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Aikido is a relatively young art, but has a huge broad base. Morihei Ueshiba had many contemporaries and many students. He had difficulty sharing his full vision of his art, and so many of his students developed their own methods of communicating what they learned and what they felt was important. Ueshiba had many influences: from the Koryu world of Sokaku Takeda; to the rational dissemination and preservation of skills of Jigoro Kano; to the military machines of his day that wanted methods to create/regurgitate entire battalions in the shortest possible time; to his religion that criticized his government, his emperor and the war; to the consequences of the Battle of the Pacific and Japan's surrender; to the opening of his legacy to the entire planet under multiple generations of students.
I started training in a small dojo, the only dojo for the entire province of Saskatchewan. Aikido did not exist until you reached Winnepeg to the east, or Calgary and Edmonton to the west. If there were schools in North Dakota and Montana, the Canadian and American economies were such that I seldom travelled south of the border. Going north, the nearest dojo I would have found was likely in the U.S.S.R.
There were two Shodan and two Ikkyu instructors, and a couple of fourth Kyu who trained me for my 5th Kyu test. They were everything Aikido to me. They had their disagreements and didn't perform their techniques all the same way. I ask many questions and I am a challenging student, so I spent a lot of time drenched in sweat with bleeding knees and sore wrists. In the disagreements, who was "right" was often answered by me being in pain - and it got driven home that there was so many right perspectives; so many ways for me to feel more pain. We all shut up and practiced, and I loved it. There was only one Shihan for many years, Yukio Kawahara. He liked it when people shut up and practiced too, and so we did. He seldom if ever mentioned politics that I know of. Akira Tohei visited the province once, sharing a seminar with Kawahara Sensei.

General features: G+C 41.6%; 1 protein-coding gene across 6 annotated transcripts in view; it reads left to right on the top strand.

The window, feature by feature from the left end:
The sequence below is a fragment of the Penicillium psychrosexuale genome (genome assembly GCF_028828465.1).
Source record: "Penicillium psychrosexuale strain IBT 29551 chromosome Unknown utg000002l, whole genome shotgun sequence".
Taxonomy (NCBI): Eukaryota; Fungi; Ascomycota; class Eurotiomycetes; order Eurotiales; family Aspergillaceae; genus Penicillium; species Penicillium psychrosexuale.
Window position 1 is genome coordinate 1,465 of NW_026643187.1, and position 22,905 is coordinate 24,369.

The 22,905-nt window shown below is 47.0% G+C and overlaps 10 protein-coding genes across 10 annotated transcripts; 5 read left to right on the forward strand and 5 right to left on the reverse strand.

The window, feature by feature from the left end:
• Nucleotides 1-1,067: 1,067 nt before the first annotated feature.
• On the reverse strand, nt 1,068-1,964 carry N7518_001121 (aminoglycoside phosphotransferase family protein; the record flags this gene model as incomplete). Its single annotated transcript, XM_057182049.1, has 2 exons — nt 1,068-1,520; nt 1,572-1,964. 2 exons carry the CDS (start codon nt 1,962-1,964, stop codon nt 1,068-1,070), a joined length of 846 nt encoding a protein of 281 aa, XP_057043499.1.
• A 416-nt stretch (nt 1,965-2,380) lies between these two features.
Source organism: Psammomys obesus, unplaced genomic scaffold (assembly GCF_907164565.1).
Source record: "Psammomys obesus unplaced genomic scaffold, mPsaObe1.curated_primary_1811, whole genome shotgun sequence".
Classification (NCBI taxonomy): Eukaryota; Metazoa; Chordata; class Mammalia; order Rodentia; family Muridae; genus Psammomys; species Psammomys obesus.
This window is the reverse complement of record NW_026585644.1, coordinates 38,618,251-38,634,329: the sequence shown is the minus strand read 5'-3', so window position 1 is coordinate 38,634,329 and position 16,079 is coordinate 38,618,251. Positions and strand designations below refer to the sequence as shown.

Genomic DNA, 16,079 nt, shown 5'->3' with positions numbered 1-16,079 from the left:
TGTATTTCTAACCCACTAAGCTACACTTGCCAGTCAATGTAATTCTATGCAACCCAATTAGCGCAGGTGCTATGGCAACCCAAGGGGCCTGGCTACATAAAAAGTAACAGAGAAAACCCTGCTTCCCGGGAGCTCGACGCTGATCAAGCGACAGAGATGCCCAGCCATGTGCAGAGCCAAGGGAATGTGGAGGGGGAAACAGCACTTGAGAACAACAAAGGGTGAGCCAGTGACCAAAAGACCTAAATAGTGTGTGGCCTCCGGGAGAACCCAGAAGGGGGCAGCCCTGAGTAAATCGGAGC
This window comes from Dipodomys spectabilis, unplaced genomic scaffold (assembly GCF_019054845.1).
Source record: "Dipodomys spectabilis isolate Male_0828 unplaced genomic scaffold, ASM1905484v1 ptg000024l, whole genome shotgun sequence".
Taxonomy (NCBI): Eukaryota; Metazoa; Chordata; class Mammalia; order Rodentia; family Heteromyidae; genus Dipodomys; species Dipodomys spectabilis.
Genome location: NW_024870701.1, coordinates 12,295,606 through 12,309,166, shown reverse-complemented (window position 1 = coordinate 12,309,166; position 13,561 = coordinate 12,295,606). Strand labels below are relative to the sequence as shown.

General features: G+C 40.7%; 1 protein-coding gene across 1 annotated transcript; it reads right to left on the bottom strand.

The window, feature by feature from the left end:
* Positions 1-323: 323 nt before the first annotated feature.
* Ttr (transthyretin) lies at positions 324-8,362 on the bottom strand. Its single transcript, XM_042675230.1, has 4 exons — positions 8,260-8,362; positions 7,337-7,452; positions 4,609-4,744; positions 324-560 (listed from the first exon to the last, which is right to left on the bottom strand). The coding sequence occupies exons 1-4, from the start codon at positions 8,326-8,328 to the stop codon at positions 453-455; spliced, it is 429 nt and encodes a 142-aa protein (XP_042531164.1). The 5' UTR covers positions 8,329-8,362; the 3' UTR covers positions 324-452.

I was stunned when I started to travel to other cities for seminars. Some places, I could never visit without having someone try to determine my political allegiance. What was this Ki Society stuff? What was the war time stuff? People who didn't tolerate questions. People now talked about how Aikido had changed, who was closer to the source, who didn't like to train with who, why someone else was wrong, why their school was better. People who lectured on harmony, peace, and love but clearly and openly despised and harshly judged their fellow Aikidoists. People who would rather skip a day of training than risk being contaminated by the "wrong element." And, this is how they treated people in what I would learn were the same associations, with nearly identical lineages and allegiances!